From the above data, and from numerous other tests which I have performed, I have determined that the polypropylene compositions of the present invention should comprise at least 45 weight percent polypropylene, and at least one to twenty Weight percent of petrolatum. The remainder may comprise the widest possible variety of materials, such as may be added to polypropylene including conventional antioxidants and inhibitors, asbestos fibers, elastomers such as polybutylene, and polyisobutylene, coloring agents, etc.
In com-positions consisting essentially of polypropylene and the petrolatum, such compositions should consist essentially of the uniform mixture of 99 to 80 weight percent of polypropylene, and from one to twenty weight percent of petrolatum.
I have determined that the preferred weight percentage range for the petrolatum is between 3 and 12 weight percent, with the optimum value generally being, as previously indicated, about 5 weight percent.
My invention has great commercial significance because it enhances the processability of the polypropylene composition without significantly aifecting the physical properties of the polypropylene. This enables larger molds for housewares and appliances to be secured, which molds have a lower residual stress and greater toughness. Furthermore, larger amounts of fillers and/ or elastomers may be incorporated into the compositions of the present invention than are normally used, with the retention of good processing properties. This would enable the more facile production of higher quality pipes, ducts, and blow molded articles.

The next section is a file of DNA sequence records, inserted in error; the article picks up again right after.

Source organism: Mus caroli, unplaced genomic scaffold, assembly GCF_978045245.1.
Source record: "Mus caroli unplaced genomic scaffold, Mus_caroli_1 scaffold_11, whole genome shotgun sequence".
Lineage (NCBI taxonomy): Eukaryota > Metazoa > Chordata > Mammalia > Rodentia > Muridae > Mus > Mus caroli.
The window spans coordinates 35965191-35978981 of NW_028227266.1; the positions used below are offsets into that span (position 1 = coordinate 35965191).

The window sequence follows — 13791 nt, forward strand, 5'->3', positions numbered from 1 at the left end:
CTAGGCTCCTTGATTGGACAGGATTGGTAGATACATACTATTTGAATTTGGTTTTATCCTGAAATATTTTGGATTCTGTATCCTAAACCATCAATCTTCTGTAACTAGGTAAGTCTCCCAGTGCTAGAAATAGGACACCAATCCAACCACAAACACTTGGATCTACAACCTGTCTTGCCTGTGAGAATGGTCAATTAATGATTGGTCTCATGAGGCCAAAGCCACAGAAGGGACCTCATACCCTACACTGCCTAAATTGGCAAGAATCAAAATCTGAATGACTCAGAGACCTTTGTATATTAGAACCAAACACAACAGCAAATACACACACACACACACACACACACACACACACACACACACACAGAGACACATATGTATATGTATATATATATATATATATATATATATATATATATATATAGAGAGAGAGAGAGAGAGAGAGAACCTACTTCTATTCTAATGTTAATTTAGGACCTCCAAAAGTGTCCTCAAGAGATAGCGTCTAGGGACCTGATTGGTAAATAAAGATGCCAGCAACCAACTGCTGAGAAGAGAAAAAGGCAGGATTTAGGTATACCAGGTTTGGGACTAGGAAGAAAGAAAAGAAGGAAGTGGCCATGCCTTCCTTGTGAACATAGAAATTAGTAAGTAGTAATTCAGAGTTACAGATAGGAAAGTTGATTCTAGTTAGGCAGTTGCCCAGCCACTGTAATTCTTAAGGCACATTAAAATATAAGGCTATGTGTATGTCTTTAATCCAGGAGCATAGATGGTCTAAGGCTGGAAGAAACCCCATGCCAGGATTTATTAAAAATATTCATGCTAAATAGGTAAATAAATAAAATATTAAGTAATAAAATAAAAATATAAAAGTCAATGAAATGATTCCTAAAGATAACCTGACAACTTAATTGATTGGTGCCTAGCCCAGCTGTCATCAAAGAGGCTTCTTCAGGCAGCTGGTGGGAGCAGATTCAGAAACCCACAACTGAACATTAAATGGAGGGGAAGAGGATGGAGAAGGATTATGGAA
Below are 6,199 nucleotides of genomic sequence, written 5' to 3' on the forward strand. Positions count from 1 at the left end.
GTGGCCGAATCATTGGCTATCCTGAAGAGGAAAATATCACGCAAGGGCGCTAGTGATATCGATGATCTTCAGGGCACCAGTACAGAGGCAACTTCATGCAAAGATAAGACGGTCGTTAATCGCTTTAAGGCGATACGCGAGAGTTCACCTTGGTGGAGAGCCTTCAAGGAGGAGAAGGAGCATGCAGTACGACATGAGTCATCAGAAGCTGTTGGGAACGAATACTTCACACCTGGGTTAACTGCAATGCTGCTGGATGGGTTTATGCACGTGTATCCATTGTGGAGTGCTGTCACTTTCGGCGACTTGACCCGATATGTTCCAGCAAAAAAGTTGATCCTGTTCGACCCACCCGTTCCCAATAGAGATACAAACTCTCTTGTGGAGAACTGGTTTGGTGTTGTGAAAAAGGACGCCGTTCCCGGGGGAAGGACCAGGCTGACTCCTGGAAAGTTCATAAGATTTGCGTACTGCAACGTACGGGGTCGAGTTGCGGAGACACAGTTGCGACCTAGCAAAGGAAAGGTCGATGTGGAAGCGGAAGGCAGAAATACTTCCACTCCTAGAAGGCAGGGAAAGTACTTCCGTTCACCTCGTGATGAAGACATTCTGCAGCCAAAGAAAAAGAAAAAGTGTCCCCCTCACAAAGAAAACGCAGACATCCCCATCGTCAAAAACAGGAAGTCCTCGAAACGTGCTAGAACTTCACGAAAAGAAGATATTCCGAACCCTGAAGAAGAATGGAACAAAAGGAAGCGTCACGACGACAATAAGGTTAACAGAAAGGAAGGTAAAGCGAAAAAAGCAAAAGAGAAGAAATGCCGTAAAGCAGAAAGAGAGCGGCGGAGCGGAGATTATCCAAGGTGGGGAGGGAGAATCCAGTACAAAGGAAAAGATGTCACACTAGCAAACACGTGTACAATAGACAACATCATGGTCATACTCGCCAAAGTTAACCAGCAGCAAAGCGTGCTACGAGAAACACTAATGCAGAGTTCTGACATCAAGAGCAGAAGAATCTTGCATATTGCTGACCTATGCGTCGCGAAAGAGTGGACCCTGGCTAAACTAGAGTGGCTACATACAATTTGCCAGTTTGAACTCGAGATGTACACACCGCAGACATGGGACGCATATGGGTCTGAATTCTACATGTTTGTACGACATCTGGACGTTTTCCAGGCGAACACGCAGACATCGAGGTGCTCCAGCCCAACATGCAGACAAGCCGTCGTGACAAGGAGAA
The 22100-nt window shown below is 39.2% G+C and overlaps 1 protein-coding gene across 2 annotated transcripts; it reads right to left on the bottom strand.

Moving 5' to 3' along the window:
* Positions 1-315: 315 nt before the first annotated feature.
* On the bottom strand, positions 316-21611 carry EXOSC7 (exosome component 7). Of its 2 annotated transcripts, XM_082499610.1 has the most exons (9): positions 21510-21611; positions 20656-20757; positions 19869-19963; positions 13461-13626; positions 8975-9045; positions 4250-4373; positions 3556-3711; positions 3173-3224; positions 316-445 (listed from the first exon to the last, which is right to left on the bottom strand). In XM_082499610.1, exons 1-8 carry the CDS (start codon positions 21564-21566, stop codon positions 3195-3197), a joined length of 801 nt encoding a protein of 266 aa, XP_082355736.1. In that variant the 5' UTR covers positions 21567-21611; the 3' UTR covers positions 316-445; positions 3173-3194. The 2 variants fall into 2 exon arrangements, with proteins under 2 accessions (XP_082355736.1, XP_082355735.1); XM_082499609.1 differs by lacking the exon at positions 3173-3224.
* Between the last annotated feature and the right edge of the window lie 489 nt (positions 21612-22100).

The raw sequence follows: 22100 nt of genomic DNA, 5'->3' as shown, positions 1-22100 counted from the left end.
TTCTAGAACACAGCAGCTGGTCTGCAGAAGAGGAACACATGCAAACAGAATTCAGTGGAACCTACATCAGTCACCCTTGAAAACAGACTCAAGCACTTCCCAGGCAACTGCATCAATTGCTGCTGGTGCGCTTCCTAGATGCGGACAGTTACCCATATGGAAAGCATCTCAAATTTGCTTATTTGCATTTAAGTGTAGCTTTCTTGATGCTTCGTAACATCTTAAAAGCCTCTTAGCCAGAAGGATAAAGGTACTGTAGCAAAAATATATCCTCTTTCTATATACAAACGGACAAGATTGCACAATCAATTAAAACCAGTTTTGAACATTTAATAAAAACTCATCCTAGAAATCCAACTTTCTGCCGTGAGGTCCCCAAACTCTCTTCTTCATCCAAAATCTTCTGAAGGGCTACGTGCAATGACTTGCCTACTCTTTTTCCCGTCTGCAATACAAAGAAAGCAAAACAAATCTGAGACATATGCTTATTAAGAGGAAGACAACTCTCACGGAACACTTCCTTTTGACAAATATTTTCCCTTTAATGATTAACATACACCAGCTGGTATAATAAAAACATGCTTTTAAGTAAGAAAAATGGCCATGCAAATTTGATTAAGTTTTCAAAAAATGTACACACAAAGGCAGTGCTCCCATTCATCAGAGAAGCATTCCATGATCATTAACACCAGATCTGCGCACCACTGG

My invention has important commercial significance in the field of Wire coating, where the easier extrusion which can be used with my invention produces less strain in the coating. This permits higher rates of extrusion of wire 10 coatings without adversely affecting the electrical properties of the coating.
The improved brittle temperature properties of the compositions of my invention enhance the utility of my compositions for uses in the manufacture of articles which are subjected to temperature extremes, such as automotive accessories, buttons, etc.
The present invention may be embodied in other specific forms Without departing from the spirit or essential attributes thereof, and, accordingly, reference should be made to the appended claims, rather than to the foregoing specification as indicating the scope of the invention.
1. A composition comprising a uniform mixture of more than 45 weight percent of solid polypropylene, and from 1 to 20 Weight percent of solid petrolatum.
2. A composition in accordance with claim 1 in which from 3 to 12 weight percent of petrolaturn is present.
3. A composition consisting essentially of about from 99 to weight percent of solid polypropylene, and from 1 to 20 weight percent of solid petrolatum.
4. A composition in accordance with claim 3 in which from 3 to 12 weight percent of petrolatum is present.
References Cited by the Examiner OTHER REFERENCES Raif et -al., Polyethylene, High Polymers, vol. XI, Interscience Publishers, Inc., New York, 1956, pages 156 and 308.
MORRIS LIEBMAN, Primary Examiner.
ALEXANDER H. BRODMERKEL, Examiner.
D. W. ERICKSON, I. S. WALDRON,